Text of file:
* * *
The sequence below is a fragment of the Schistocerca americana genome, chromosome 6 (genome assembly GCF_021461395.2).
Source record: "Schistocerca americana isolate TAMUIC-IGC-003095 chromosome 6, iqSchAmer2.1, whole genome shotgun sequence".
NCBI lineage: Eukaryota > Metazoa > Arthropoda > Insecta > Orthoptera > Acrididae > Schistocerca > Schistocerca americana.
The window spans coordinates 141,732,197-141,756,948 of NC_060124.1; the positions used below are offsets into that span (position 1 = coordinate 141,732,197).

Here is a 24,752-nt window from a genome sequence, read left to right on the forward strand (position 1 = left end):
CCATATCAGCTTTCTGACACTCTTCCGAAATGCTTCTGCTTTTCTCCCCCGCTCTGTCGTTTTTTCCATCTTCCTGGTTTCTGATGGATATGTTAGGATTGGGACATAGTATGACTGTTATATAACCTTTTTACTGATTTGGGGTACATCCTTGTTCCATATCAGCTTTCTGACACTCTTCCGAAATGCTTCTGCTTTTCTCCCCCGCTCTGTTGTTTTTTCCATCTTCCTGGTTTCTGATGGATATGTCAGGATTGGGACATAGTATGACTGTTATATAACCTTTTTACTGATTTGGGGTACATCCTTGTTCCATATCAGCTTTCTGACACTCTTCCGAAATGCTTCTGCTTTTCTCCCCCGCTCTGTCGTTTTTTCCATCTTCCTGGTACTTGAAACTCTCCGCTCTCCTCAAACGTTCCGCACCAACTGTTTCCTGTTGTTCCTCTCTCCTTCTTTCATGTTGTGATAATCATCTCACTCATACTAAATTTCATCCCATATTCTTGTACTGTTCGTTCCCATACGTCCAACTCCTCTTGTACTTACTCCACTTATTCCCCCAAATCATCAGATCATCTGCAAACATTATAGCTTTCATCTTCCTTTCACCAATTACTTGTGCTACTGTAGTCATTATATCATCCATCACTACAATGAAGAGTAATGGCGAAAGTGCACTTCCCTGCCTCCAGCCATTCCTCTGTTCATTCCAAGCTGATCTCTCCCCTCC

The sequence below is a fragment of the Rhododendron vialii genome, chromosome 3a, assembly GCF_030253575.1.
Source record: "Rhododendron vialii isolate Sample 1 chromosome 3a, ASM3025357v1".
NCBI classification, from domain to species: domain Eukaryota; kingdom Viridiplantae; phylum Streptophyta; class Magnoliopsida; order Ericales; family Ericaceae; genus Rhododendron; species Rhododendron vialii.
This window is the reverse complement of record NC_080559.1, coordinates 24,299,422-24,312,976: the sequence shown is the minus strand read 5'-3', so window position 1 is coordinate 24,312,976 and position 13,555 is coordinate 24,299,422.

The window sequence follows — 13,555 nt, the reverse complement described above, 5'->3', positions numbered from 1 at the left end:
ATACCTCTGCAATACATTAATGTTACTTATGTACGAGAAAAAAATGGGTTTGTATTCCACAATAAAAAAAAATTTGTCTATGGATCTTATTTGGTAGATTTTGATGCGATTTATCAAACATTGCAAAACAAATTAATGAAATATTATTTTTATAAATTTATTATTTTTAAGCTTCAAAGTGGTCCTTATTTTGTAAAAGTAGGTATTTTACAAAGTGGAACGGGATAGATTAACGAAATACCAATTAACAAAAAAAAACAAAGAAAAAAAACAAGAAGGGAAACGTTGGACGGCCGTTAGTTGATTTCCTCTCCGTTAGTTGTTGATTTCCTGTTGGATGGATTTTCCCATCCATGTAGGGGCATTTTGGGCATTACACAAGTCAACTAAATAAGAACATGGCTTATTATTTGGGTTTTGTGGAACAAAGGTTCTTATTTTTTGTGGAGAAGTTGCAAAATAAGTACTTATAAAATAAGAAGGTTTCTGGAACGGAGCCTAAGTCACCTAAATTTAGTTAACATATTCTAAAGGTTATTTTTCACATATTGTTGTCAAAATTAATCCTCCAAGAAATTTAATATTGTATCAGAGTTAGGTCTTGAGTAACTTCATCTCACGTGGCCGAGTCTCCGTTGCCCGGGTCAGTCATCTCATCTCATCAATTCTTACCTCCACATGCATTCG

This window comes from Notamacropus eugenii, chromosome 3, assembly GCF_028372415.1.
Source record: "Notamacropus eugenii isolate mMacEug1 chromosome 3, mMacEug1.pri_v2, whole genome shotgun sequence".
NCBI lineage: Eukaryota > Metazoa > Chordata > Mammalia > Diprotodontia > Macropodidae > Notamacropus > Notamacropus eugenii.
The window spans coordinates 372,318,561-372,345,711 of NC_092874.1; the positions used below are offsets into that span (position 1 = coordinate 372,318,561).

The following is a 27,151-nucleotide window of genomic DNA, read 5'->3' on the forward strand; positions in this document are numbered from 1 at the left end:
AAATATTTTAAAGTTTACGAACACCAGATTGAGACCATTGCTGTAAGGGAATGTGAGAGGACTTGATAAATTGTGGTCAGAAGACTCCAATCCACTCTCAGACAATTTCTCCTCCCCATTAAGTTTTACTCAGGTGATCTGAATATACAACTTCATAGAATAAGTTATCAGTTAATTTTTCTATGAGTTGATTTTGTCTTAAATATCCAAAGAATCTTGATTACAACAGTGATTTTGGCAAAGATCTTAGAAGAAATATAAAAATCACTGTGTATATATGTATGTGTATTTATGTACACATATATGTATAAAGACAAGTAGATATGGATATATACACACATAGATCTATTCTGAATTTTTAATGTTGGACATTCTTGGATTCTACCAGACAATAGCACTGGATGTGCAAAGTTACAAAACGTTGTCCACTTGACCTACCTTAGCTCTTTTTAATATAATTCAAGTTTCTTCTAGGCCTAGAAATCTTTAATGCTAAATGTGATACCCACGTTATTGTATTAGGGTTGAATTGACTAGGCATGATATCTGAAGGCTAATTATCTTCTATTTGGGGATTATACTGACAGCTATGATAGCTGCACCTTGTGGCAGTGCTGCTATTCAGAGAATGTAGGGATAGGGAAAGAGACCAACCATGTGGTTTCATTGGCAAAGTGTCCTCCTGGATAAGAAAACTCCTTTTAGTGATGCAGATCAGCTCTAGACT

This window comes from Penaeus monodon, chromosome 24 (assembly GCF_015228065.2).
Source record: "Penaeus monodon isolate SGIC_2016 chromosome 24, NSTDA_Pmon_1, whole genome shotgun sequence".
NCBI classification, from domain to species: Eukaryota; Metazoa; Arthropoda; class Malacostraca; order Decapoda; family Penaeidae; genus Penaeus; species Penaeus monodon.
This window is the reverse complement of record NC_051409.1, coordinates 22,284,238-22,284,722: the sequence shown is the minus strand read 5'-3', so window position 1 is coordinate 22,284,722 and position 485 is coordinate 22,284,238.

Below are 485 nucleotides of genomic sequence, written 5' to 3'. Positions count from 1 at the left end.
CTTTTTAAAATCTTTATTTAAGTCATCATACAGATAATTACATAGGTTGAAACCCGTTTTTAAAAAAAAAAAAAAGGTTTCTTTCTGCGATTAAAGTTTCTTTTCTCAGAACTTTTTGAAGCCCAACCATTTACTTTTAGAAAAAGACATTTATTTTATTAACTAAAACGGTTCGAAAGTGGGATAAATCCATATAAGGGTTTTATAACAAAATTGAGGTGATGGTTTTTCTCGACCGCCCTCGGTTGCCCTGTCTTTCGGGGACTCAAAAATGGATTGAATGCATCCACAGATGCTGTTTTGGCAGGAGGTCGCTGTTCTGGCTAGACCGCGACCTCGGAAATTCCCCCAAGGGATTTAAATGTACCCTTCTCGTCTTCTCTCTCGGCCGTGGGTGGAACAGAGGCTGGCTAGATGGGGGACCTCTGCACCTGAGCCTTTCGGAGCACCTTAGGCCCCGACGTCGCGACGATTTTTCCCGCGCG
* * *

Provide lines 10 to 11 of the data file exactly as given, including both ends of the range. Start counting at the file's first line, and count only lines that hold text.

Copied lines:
This window is the reverse complement of record NC_080559.1, coordinates 24,299,422-24,312,976: the sequence shown is the minus strand read 5'-3', so window position 1 is coordinate 24,312,976 and position 13,555 is coordinate 24,299,422.

The window sequence follows — 13,555 nt, the reverse complement described above, 5'->3', positions numbered from 1 at the left end: